Thread: Proximity limit switch problems
I'll start by saying that I'm very new to all this. Chances are there is a simple solution to my problem, but as yet I haven't been able to find it.
I've built the majority of my CNC (CNC router parts Pro 4896) and I'm now looking to hook up the electronics and start the motors.
I bought the S Box control box from Marchantdice on ebay (Produced by Tonman CNC) CNC Controller 3 axis Desk top Router Mill Plasma | eBay
The one I bought was 4 axis and included pre wired E stop cables. The limit switches were the gate type switches as shown below (I'm sure that isnt the right description) and I have two wires per switch.
I'd already bought a set of proximity limit switches. New Inductive Proximity Sensor Detection Switch NPN DC 6-36V LJ12A3-4-Z/BX | eBay. As my machine has threaded limit switch holders I wanted to use that type specifically. My proximity switches have three wires, black, brown and blue. I asked Marchantdice what I needed to do to get things working. At first they suggested that I run an additional wire per switch back to the control box.
I wanted to avoid more wiring if I could, so I bought these 2 wire proximity switches, thinking that they would connect directly to my machine. LJ12A3-4-J/DZ 2-wire 4mm Tubular Inductive Proximity Sensor Switch | eBay
When I connected these to my control box the light on the box for that axis' sensor did not light up. In Mach 3 diagnostics the switch was not working when I placed metal in front of it. When I reattached the gate switch the light came on and mach 3 worked.
I then tried the 3 wire proximity switches. I connected the black and blue wires to the two leads from my control box and the light on the control box lit up, but in Mach 3 diagnostics the switch was permanently on and would not trip when metal was placed in front of it. I tried switching "active low", but that made no difference.
It seems that the gate and 3 wire switches create a circuit, whereas my 2 wire ones didnt.
I asked Marchantdice again and they suggested that I buy another set of cabling from them, with proximity limit switches already attached. Having already spent approx £40 on two sets of limit switches and already having cabling obviously I'm not willing to pay out even more before I explore other possibilities.
I don't have much information re the S Box. It came with no instructions, Marchantdice web pages offer limited info and the manufacturer's website is in Chinese.
Ideally I want to use a 2 wire proximity switch to make use of the cabling I have. I really hope that someone has a quick and easy answer to this because my build has hit a brick wall.
I see that there are different types of proximity switches - NPN, NC etc. Do I just need two wire NPN limit switches by any chance?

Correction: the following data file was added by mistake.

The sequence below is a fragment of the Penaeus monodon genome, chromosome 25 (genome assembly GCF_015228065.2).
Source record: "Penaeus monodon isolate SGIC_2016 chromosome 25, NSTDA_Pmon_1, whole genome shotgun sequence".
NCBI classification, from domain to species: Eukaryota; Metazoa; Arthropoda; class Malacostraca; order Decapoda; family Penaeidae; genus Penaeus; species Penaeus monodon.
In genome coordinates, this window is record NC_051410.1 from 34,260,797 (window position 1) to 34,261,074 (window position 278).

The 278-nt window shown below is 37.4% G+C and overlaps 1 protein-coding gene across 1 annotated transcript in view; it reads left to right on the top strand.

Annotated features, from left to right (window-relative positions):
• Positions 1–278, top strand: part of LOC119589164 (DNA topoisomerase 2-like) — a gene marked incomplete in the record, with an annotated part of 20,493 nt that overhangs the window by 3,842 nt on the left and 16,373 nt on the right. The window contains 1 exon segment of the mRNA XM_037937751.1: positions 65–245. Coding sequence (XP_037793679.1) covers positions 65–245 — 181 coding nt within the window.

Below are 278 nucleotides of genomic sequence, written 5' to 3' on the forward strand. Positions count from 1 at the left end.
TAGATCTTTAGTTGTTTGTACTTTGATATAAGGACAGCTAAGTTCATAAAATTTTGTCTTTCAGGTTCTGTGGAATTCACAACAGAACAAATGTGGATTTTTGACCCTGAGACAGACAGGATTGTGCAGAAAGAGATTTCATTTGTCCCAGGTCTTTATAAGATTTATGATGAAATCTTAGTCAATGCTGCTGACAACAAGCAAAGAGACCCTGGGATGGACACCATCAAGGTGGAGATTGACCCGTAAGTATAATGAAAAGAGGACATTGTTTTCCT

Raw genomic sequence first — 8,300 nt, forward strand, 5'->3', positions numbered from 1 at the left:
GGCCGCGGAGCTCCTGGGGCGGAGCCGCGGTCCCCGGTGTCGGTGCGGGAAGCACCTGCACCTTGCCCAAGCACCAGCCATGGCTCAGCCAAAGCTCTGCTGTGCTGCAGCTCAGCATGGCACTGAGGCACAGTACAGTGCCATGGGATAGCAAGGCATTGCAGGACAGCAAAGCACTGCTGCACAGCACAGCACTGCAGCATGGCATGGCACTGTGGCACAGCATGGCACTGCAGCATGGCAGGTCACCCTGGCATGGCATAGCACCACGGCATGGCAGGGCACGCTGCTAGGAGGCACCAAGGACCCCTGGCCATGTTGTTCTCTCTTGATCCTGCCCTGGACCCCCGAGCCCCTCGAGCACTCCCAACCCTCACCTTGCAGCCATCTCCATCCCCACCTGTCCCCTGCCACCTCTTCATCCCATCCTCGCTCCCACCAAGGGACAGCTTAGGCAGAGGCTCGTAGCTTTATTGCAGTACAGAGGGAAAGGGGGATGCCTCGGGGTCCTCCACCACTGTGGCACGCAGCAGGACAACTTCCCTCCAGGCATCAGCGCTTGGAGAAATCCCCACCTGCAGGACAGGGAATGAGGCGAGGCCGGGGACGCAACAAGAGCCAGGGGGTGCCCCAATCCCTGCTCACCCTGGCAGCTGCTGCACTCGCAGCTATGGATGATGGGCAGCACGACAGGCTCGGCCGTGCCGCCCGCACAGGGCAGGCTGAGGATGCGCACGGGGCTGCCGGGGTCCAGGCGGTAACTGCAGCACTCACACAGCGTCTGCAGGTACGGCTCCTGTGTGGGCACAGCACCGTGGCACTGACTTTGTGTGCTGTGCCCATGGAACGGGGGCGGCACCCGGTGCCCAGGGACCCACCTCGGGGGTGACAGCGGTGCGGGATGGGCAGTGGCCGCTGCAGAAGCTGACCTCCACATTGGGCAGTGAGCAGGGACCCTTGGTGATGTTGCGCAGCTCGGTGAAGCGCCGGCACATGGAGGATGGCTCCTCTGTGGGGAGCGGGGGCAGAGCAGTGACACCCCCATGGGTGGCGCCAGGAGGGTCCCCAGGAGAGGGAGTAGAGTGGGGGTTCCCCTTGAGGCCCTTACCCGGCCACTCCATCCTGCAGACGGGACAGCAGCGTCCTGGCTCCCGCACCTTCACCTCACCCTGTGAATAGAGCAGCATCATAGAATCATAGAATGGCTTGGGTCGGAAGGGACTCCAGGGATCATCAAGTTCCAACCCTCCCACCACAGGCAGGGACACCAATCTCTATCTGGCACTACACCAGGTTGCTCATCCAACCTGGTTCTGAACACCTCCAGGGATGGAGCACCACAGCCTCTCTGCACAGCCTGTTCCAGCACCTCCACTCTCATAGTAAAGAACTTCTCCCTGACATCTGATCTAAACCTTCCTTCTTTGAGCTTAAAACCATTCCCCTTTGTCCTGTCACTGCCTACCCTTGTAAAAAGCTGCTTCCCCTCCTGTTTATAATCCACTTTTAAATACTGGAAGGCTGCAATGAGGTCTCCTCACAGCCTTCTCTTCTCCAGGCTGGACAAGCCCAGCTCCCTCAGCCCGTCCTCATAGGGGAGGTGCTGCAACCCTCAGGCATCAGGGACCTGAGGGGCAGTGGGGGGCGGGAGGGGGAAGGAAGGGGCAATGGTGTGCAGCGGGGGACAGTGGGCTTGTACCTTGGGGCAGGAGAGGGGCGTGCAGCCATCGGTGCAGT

Thanks in advance for any help.
Try your 2 wire proximity with Blue to GND and Brown to the input.
One problem is the voltage, the inputs are probably 5v but could be 12v, your switch is 6v minimum.
I think 3 wire is better but you did not connect the 3 wire switch correctly, you need brown to +ve(12v), blue to -ve(GND), black to input.
Great thanks Eddy, will try this tonight and let you know if it worked. Much appreciated.
Another thing you may be having trouble with is that I'm 99% sure the Old switches will have been wired in series but with these NO (normally open) swithces you'll need to wire them in parallel. . . . . . . Chances are that's what Mechant dicey where meaning.?
Easy to way wire these 3 wire switches is to run each switch back to a box on machine and connect all switches together in there then just run a single 3 wire Cy cable back to the control box.
Last edited by JAZZCNC; 16-01-2014 at 07:15 PM.
Right I've had another go at this.
Eddy I tried wiring as per your suggestion. The lights on the S box came on and Mach 3 seems to look right too. Only thing is the switch doesn't trip when I move it towards metal or anything else for that matter.
3 of my switches don't light up the box at all when wired up in the same way as the one which seems to work. Its making me wonder whether I have a batch of duff switches?
This is how Marchantdice explained the wiring:
I've just taken one of our S-Box controllers to bits, the wiring for the limit switches and e/stop is as follows
Switches Connector Control Board Prox Switch - Browns Pin 1 VCC Prox Switch1 - Black Pin 2 S1 Prox Switch2 - Black Pin 3 S2 Prox Switch3 - Black Pin 4 S3 Not Used Pin 5 S4 E/Stop - Yellow Prox Switch - Blues Pin 6 Ground Not Used Pin 7 Not Used E/Stop - Green Pin 8 E-Stop
I've added a picture of what I wired together.
So your picture shows the wire for a 3 wire switch + E/stop wires ?
It looks like you have the brown wire connected to black and yellow ?